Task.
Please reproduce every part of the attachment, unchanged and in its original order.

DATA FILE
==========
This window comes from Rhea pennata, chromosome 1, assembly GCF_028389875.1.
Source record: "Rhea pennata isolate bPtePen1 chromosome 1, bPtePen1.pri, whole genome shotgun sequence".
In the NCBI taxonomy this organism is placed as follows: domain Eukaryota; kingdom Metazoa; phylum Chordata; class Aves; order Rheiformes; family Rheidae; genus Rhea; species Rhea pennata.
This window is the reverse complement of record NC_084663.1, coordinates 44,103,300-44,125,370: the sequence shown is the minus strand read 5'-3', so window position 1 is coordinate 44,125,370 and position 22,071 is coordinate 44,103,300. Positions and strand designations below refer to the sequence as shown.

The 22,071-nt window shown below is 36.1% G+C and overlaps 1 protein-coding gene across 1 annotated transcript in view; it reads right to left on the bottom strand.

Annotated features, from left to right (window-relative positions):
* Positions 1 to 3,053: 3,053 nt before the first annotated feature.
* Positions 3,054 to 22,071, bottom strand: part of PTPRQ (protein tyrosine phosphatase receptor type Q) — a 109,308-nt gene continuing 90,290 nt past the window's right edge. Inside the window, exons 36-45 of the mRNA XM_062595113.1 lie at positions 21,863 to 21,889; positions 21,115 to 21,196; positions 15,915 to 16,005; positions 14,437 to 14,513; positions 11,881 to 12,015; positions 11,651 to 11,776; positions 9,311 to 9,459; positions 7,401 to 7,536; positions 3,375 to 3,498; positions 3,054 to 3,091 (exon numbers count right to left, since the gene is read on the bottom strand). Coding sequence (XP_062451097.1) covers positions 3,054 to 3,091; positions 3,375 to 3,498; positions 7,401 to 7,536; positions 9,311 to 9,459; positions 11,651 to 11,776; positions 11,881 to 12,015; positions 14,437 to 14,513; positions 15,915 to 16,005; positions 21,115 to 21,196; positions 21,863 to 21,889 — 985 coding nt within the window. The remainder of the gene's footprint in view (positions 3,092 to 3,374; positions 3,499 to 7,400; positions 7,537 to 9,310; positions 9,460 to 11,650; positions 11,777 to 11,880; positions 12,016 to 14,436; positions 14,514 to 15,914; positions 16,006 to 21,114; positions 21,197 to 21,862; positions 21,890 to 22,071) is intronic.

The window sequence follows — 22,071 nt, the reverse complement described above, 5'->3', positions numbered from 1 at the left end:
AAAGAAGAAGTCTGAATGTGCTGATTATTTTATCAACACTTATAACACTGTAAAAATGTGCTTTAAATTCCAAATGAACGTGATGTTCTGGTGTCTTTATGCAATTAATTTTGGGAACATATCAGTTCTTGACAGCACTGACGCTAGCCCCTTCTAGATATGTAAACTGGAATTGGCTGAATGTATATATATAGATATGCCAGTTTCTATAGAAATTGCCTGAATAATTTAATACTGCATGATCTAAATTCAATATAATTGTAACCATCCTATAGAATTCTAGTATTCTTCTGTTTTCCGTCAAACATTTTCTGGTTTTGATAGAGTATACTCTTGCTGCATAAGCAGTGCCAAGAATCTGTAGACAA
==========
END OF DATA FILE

This window comes from Rhea pennata, chromosome 1, assembly GCF_028389875.1.
Source record: "Rhea pennata isolate bPtePen1 chromosome 1, bPtePen1.pri, whole genome shotgun sequence".
In the NCBI taxonomy this organism is placed as follows: domain Eukaryota; kingdom Metazoa; phylum Chordata; class Aves; order Rheiformes; family Rheidae; genus Rhea; species Rhea pennata.
This window is the reverse complement of record NC_084663.1, coordinates 44,103,300-44,125,370: the sequence shown is the minus strand read 5'-3', so window position 1 is coordinate 44,125,370 and position 22,071 is coordinate 44,103,300. Positions and strand designations below refer to the sequence as shown.

The 22,071-nt window shown below is 36.1% G+C and overlaps 1 protein-coding gene across 1 annotated transcript in view; it reads right to left on the bottom strand.

Annotated features, from left to right (window-relative positions):
* Positions 1 to 3,053: 3,053 nt before the first annotated feature.
* Positions 3,054 to 22,071, bottom strand: part of PTPRQ (protein tyrosine phosphatase receptor type Q) — a 109,308-nt gene continuing 90,290 nt past the window's right edge. Inside the window, exons 36-45 of the mRNA XM_062595113.1 lie at positions 21,863 to 21,889; positions 21,115 to 21,196; positions 15,915 to 16,005; positions 14,437 to 14,513; positions 11,881 to 12,015; positions 11,651 to 11,776; positions 9,311 to 9,459; positions 7,401 to 7,536; positions 3,375 to 3,498; positions 3,054 to 3,091 (exon numbers count right to left, since the gene is read on the bottom strand). Coding sequence (XP_062451097.1) covers positions 3,054 to 3,091; positions 3,375 to 3,498; positions 7,401 to 7,536; positions 9,311 to 9,459; positions 11,651 to 11,776; positions 11,881 to 12,015; positions 14,437 to 14,513; positions 15,915 to 16,005; positions 21,115 to 21,196; positions 21,863 to 21,889 — 985 coding nt within the window. The remainder of the gene's footprint in view (positions 3,092 to 3,374; positions 3,499 to 7,400; positions 7,537 to 9,310; positions 9,460 to 11,650; positions 11,777 to 11,880; positions 12,016 to 14,436; positions 14,514 to 15,914; positions 16,006 to 21,114; positions 21,197 to 21,862; positions 21,890 to 22,071) is intronic.

The window sequence follows — 22,071 nt, the reverse complement described above, 5'->3', positions numbered from 1 at the left end:
AAAGAAGAAGTCTGAATGTGCTGATTATTTTATCAACACTTATAACACTGTAAAAATGTGCTTTAAATTCCAAATGAACGTGATGTTCTGGTGTCTTTATGCAATTAATTTTGGGAACATATCAGTTCTTGACAGCACTGACGCTAGCCCCTTCTAGATATGTAAACTGGAATTGGCTGAATGTATATATATAGATATGCCAGTTTCTATAGAAATTGCCTGAATAATTTAATACTGCATGATCTAAATTCAATATAATTGTAACCATCCTATAGAATTCTAGTATTCTTCTGTTTTCCGTCAAACATTTTCTGGTTTTGATAGAGTATACTCTTGCTGCATAAGCAGTGCCAAGAATCTGTAGACAA